When most people think of startups, they believe that it is the founder who pitches to investors in order to raise money. However, you could also flip this and think about it from an alternative angle – that investors are hiring founders to earn money for them. After all, when you hire an employee, you pay him a salary so he can do a job for you – and isn’t this exactly what investors are doing? The only difference, of course, is that instead of a salary, you’re purchasing equity in the founder’s company.
The Founder’s Job Profile
The basics still remain the same – money changes hand, and the founder’s job is to run the company well. The difference is primarily that it is the founder who writes his own job description, where as, in a traditional job, it’s the boss who tells the employee what to do. It’s helpful for the founder to start thinking of himself as being employed to run the company. This will help him to manage his investor’s expectations, since he will understand that he needs to behave with them exactly as he expects his workers to behave with him!
I believe the most important asset for an investor is not his analytical ability to identify the best idea; or even the size of his fund – it’s his ability to judge people. When angels decide which company to back, they are really making a bet on the founder – they want to find one they can trust will be able to steer the company towards success.
If the founder is good, no matter what hurdles he encounters, he will still be able to deliver – just like a top grade employee will be able to perform, no matter what the environment.
Identifying A Good Founder
This is why people skills are so important for investors – they need to identify which founder will be able to deliver; and which founder has integrity, so that they can trust him. The problem is that most of us have terrible people skills – and what’s even worse, we don’t even realise this!
Because we are judging people all the time, we think this is something we are very good at. Most of us take pride in our ability to “read” people, but it can take 2 to 3 years to realise that we backed the wrong founder – and this can be an expensive mistake.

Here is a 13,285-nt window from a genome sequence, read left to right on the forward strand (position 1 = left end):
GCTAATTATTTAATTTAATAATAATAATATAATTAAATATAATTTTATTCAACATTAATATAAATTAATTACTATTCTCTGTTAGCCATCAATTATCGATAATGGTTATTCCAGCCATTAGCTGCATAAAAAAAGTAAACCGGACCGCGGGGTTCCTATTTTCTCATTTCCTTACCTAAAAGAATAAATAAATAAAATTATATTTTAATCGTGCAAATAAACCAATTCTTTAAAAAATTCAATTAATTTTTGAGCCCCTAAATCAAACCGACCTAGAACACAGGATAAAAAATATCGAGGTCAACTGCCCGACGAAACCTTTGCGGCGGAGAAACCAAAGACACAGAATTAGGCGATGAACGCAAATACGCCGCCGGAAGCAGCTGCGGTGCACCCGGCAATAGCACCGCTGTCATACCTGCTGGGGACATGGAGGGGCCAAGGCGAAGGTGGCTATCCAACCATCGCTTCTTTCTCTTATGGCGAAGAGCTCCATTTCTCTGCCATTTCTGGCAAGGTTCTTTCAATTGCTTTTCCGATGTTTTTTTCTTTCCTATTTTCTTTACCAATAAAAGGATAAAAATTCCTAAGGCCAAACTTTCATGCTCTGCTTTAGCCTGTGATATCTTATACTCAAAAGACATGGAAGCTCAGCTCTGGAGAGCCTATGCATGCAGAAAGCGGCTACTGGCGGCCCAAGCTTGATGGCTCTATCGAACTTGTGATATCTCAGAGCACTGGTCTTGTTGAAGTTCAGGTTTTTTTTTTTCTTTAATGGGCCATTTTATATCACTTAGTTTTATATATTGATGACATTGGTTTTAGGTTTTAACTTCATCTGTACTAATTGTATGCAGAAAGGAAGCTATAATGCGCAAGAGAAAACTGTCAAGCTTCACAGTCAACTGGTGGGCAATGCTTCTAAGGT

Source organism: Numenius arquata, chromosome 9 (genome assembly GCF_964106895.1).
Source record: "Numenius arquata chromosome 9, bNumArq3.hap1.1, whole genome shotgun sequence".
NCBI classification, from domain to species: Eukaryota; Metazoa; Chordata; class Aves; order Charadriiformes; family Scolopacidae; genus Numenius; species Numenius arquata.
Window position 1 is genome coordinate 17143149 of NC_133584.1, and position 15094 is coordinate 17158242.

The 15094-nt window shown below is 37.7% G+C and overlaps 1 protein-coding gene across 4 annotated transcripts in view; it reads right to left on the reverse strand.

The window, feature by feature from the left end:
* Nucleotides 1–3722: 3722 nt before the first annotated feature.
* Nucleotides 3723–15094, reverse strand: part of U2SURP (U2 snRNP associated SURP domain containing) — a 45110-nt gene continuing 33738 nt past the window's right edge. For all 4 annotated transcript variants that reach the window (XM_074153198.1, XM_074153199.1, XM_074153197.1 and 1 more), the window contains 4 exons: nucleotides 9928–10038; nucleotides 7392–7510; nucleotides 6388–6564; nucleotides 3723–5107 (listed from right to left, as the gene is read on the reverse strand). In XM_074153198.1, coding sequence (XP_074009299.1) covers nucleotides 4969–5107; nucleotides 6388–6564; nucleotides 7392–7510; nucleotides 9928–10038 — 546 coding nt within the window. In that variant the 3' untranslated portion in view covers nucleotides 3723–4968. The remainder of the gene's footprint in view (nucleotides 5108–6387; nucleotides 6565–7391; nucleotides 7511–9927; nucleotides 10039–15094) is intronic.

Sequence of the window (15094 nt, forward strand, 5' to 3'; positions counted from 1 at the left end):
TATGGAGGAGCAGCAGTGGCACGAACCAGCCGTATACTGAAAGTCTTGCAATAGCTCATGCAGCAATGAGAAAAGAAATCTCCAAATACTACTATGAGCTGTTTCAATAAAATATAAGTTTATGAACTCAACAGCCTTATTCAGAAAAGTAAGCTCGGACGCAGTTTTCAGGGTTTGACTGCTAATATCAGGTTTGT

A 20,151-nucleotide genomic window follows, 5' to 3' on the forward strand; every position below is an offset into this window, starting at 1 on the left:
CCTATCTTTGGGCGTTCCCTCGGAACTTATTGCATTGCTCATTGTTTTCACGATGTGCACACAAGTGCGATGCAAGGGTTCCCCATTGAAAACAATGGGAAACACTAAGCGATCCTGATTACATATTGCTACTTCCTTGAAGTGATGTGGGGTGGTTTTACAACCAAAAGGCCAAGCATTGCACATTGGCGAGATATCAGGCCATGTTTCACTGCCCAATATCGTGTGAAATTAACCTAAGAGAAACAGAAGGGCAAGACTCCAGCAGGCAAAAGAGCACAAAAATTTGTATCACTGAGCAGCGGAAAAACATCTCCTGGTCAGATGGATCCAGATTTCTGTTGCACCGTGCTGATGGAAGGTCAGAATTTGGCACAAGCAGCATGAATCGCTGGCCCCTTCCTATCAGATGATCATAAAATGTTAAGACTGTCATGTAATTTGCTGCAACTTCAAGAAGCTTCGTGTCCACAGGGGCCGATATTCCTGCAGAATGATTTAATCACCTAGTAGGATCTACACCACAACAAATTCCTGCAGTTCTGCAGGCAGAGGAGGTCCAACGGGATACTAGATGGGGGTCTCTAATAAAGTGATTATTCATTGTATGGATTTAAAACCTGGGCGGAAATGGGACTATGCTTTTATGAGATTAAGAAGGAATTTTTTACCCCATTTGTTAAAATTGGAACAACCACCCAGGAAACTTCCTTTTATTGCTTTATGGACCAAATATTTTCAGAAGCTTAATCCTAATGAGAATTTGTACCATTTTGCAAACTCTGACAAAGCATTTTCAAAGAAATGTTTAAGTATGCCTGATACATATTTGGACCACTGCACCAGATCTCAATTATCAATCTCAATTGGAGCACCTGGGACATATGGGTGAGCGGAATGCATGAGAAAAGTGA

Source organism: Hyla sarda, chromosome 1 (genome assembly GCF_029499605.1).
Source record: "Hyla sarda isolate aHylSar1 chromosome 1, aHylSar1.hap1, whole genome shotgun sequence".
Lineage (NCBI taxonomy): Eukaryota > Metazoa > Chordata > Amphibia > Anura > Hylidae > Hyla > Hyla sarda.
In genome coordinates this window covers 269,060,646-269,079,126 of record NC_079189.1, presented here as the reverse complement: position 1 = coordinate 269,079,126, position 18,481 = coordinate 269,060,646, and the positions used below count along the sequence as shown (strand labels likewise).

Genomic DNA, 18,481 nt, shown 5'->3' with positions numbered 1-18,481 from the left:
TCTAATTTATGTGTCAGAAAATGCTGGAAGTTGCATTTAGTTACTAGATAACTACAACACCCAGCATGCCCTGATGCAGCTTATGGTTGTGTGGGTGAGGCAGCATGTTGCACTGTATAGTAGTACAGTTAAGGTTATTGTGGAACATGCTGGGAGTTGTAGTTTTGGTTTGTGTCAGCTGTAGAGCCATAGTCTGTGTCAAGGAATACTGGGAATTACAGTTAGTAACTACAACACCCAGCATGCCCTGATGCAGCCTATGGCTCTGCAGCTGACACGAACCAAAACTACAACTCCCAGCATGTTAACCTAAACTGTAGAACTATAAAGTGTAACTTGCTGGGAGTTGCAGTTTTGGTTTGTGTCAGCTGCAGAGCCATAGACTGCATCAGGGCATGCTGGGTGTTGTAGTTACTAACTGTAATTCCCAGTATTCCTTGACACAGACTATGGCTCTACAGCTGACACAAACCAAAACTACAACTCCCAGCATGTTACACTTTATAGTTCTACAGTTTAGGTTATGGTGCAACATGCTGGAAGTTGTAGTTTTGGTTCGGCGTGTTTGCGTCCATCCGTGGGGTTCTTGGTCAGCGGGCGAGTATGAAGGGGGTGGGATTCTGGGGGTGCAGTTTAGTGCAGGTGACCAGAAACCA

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One of the reasons why it’s so hard to become a good judge of people is that we find out their true colours, only after many years. Since the feedback is so delayed, we often forget our initial impressions and why and how we got misled.
When the cheque hits the bank, there’s usually an initial honeymoon period when both the founder and the investor are in love with each other, and everything is hunky-dory. It’s only after he encounters a problem that you realise the difference between good founders and bad founders – those you can trust, and those you can’t.
The Difference Between A Good Founder And A Bad One
When there’s a problem, is he willing to share what went wrong? Is he thoughtful enough to understand why things didn’t go as planned? Is he willing to accept responsibility for the errors? Does he have the maturity to ask for help? Does he have a plan to fix the problem so he can move ahead? How will he prevent similar problems in the future? What has he learned?
This is why, the only question we ask ourselves when we are backing a startup is whether or not we can trust the founder. This is why doing reference checks and talking to his friends and previous employers is becoming so increasingly important.
I also think women are better judges of people – it may be that their ability to look past the facade people put on is better, because they don’t get taken in as easily by a fancy resume or external spit and polish.
It’s important to take your time doing your checks. It’s a good idea to do multiple interviews over time, and different people on your team should do these? Is the founder consistent? Does something smell wrong? Trust your intuition and gut feel.
Take these interviews seriously. You need to prepare for them by checking his LinkedIn profile, so you can ask focussed questions. During these conversations, allow him to tell stories. Look out carefully for what the founder does not say – what he hides is often more important than what he says.
[This post by Dr. Aniruddha Malpani first appeared on LinkedIn and has been reproduced with permission.]